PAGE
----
Minorities and Chief Ethnic and Subcultural Groups in the Ethnic Tourism of Turkey Today

In ethnic tourism, the most important motivation to visit is the historical cultural heritage of these ethnic groups and their traditional values. Ethnic kinship relationships between local communities and visitors are also important for the demand. For this reason, we consider it useful to briefly introduce the main ethnic groups in Turkey, their distribution, and their importance for ethnic tourism in this country. Nevertheless, we must make it clear that it is impossible to provide exact figures on the size and distribution of these ethnic groups, for the censuses carried out in

Turkey after 1965 contain no data about the ethnic or religious division of the population. Therefore, the figures that we provide are only estimates. The main ethnic groups involved in ethnic tourism in Turkey are as follows:

Rums In Turkish, “Rum” usually refers to a person who belongs to the Christian Orthodox religion, who speaks the modern Greek language and who is not a Greek citizen (thus, one speaks of Istanbul, Cypriot, and American Rums). In the Greek language, however, “Rum” is usually synonymous simply with “Greek” or “Hellene”, referring to the Greek cultural and political community. There is not, in any case, any standard academic term for referring to this community (Millas 2004; Babul 2006, cited by Gali^kan 2010: 66). The number of Rums living in Turkey is estimated to be 3-4 thousand today (MFA 2008). They mostly live in Istanbul, Izmir, Ankara, Bursa, and Ganakkale.

Armenians There are about 70 thousand Armenians in Turkey today. They live in Istanbul, Kayseri, Malatya, Mardin, Diyarbakir, Kastamonu, Hatay, Amasya, Elazig, Sivas, Yozgat, and Tokat provinces, with the majority living in Istanbul. Of these Armenians, most are Orthodox, about 2000 are Catholic, and very few of them are Protestant. Catholic Armenians have an archbishop in Istanbul. Orthodox Armenians have a patriarchate of their own located also in Istanbul.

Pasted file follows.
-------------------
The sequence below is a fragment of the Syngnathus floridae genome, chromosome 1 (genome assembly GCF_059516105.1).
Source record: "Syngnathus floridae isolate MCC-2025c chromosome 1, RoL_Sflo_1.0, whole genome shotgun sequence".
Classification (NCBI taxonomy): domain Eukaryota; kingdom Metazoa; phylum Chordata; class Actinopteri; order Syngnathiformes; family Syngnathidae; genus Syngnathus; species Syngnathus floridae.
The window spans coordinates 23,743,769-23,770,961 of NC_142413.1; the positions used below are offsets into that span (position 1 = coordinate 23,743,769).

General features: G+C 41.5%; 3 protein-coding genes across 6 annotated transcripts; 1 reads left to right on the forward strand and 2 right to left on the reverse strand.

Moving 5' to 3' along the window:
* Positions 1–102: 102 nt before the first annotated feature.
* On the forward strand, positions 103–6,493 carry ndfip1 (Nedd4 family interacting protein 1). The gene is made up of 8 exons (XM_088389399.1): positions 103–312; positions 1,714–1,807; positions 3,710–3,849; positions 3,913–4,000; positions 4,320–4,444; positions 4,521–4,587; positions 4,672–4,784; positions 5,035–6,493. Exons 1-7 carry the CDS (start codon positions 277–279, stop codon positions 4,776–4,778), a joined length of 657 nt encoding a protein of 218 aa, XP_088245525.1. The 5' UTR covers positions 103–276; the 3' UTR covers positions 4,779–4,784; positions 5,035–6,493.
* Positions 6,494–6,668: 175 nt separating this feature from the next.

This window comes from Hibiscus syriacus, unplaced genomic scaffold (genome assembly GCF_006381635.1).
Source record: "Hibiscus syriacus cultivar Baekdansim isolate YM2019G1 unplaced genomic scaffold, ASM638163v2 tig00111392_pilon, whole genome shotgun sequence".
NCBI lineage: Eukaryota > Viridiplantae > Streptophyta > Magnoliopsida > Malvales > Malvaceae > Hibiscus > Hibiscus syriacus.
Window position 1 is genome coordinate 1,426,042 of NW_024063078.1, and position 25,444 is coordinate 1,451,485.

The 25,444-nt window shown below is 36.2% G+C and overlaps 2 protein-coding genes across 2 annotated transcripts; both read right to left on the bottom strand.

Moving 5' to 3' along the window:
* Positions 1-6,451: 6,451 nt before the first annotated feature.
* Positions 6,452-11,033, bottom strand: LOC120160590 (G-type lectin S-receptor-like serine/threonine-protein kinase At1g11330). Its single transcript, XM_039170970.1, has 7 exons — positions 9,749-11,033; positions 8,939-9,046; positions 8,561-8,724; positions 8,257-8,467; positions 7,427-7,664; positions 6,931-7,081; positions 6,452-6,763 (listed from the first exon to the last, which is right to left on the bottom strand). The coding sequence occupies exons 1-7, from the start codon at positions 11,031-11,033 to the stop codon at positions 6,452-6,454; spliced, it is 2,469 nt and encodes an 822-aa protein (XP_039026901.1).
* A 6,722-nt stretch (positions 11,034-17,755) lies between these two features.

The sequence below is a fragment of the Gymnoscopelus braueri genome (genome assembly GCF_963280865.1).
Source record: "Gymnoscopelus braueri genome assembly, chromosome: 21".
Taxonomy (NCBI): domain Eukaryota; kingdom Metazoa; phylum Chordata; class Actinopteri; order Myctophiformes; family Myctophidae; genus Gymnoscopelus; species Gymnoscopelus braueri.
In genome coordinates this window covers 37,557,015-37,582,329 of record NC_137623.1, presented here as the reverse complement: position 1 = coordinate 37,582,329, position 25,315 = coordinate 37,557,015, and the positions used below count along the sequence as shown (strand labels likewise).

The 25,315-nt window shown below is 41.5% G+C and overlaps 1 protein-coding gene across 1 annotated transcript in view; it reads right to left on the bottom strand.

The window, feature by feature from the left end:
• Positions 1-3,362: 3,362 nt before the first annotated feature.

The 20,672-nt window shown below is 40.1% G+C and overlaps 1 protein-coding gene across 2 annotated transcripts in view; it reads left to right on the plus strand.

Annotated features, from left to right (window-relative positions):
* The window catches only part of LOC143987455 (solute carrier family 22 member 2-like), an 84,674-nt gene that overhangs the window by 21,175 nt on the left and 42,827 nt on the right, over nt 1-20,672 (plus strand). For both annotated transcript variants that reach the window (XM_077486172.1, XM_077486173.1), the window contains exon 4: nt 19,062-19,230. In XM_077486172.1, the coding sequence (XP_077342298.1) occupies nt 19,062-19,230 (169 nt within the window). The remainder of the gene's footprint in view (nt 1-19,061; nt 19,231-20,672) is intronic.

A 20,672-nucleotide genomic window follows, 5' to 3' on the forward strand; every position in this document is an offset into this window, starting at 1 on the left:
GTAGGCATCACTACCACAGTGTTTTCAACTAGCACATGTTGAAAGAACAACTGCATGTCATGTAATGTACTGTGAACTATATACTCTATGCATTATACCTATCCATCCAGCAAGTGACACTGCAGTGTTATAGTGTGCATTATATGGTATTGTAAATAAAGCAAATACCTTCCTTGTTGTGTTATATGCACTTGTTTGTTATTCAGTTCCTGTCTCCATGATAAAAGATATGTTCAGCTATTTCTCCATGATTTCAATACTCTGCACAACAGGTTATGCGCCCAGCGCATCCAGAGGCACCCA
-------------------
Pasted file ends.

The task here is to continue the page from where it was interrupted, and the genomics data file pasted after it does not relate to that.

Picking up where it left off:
Jews The Ottoman State embraced about 200 thousand Jews (Sephardi Jews) who escaped from the Inquisition in Spain in 1492. The community sources in Turkey report their total population as 20 thousand today. Approximately, 18 thousand of them live in Istanbul and about 1500 of them in Izmir, whereas the rest inhabit Ankara, Bursa, Ganakkale, Kirklareli, Adana, and Antakya provinces (The Turkish Jewish Community 2014).

Syriacs As an Orthodox Christian community, Tur Abdin (Mardin) Syriacs have an important place in Eastern Christianity. Today about 2000 Syriacs live here (Erginer 2007: 5). With a population of 25 thousand people throughout Turkey, Syriacs are distributed particularly in Istanbul and Mardin as well as in Diyarbakir, Elazig, Adiyaman, and Ankara (Efe and Akgul 2011: 97). Besides, Chaldeans and Nestorians, whose language of worship is Syriac, also live in Turkey. Today, it is estimated that the number of Chaldeans in Turkey ranges from 4 to 5 thousand and that the number of Nestorians is around 5-6 thousand (§ener 2004: 173-183). Other ethnic groups involved in ethnic tourism in Turkey are as follows:

Arabs The number of Arabs in Turkey is estimated to be around 1 million. They are not a homogenous group, though. Most of them are Muslim—Sunni or Alevi (Nusayri)—with the Christians (Nasranis) representing a small minority of about 10 thousand (§ener 2004: 73-75, 227).